In 2002, Halm et al performed a review of the literature on volume-related outcomes in health care, and included a wide variety of surgical procedures[14]. They identified one study that examined the influence of hospital volume on TKA outcomes. In 2007, Shervin et al performed a review of orthopedic procedures, examining the association between hospital and surgeon volume, and outcomes[50]. In their review, they included 4 studies examining TKA outcomes and surgeon volume which are also included in this review. Finally, 2 recent reviews by Marlow et al and Critchely et al, examined surgeon volume and outcomes in TKA procedures. Both reviewed primary and revision knee arthroplasty procedures[24, 51]. Marlow et al included 3 studies that examined surgeon volume and primary TKA outcomes[24]. Critchley et al presented data on primary hip and knee arthroplasty procedures together[51]. The present review differs from and expands on the prior reviews in that the present focus was on primary TKA outcomes alone, and the association with surgeon volume. Furthermore, we included several recently published studies not included in previous reviews.

Due to the nature of the literature from which this review was derived, there are study limitations. Studies on surgeon volume are primarily retrospective in nature and based on national health care databases and surveys which are limited in the number of variables collected. Furthermore, different health care databases capture different patient groups making comparisons challenging. Medicare data in the US contains data on patients over 65, which is different from other national health care databases such as OHIP. As with all non-randomized studies, there is potential for uncontrolled confounding factors which can bias the results. Additionally, the studies reviewed were variable in methodology, with variable thresholds for surgeon volume categorization. Similarly, studies were highly variable in outcomes measured (i.e. superficial vs. deep infection), and timing of measured outcomes (i.e. in-hospital vs. 90 day MR). The variability across the key variable of surgeon volume precluded formal meta-analysis from being performed.

While our findings suggest a trend towards better outcomes for higher volume surgeons, we do not believe there is sufficient evidence to fully support initiatives to concentrate procedures within specific regions or centres on the basis of surgeon volume alone. All of the available studies are of ‘low quality’ as per GRADE system, making any clinical recommendations challenging. In addition, it is unclear if this general trend of improved outcomes for higher volume surgeons warrants regionalization to higher volume surgeons. Studies examining the effect of regionalization of TKA to high volume hospitals provide some evidence that regionalization may not be the solution[35, 52]. Evidence suggests that some patients would refuse to have surgery in an unfamiliar setting, preferring to attend a local health provider with lower procedure volume[35, 52]. In the US, the poor, less educated, elderly, as well as racial/ethnic minorities are more likely to undergo TKA at low volume centers[11, 36, 38]. Regionalization of TKA to high volume centres and surgeons may further exacerbate existing disparities in the utilization of TKA and restrict access to some patients who would otherwise use a low volume provider for TKA, increasing the number of patients who decline or defer their elective TKA surgery with resultant poorer health outcomes[2, 11, 53]. A regionalization program involving referral to high volume surgeons and hospitals might decrease the already low rate of perioperative complications at the cost of increasing arthritis related disability[11]. Evidence suggests that having TKA in low volume hospitals costs more and produces worse outcomes than having TKA in high volume centers, but having TKA in low volume centers is still more cost effective than not having TKA at all[35]. While these studies were specific to examining the role of hospital volume on cost effectiveness of TKA, it is possible that the same may hold true for surgeon volume and TKA. Further study into the cost effectiveness of regionalization will be paramount before a universal referral program designed to shift patients to high volume surgeons becomes policy. Cost utilization and effectiveness will be crucial as healthcare resources become more scarce, with the principle of providing optimum patient care in the most efficient manner the ultimate goal.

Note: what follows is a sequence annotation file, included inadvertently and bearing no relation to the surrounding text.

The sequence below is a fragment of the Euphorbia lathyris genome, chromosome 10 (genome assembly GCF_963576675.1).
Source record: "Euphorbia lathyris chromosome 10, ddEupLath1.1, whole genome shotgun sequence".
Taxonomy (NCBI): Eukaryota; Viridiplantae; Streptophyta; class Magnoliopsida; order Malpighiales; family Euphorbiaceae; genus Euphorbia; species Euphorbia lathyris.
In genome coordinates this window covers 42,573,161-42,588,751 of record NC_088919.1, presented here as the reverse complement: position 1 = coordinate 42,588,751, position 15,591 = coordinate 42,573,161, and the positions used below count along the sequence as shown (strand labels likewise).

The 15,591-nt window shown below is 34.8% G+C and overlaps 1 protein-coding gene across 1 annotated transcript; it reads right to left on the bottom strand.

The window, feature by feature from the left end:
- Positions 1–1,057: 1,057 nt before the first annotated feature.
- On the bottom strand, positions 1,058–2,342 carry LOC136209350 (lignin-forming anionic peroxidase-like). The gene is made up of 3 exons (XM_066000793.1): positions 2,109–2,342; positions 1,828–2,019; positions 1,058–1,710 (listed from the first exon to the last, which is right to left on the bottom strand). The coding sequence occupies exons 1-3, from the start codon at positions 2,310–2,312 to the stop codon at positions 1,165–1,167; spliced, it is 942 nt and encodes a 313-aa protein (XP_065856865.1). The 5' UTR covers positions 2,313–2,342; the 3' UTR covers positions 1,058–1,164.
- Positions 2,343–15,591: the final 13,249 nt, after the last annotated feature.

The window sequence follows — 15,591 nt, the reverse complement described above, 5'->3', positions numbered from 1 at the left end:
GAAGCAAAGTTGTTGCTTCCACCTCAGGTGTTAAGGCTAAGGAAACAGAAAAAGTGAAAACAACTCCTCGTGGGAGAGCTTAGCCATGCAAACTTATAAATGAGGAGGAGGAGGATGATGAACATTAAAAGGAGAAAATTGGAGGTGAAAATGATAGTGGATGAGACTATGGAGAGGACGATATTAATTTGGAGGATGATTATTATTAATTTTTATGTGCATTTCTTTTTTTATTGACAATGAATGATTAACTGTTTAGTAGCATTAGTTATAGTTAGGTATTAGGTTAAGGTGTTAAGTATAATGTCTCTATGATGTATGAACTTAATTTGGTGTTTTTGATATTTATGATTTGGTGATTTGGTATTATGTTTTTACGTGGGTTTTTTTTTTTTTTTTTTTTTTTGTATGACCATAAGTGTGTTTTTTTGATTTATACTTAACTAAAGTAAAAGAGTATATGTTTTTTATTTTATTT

There is a general trend towards better outcomes for higher volume surgeons, however it is unclear if this trend warrants widespread adoption of regionalization policies. The evidence that is available is of ‘low quality’ and the strength of recommendations from the available evidence is weak. Further study is needed before regionalization policies are adopted.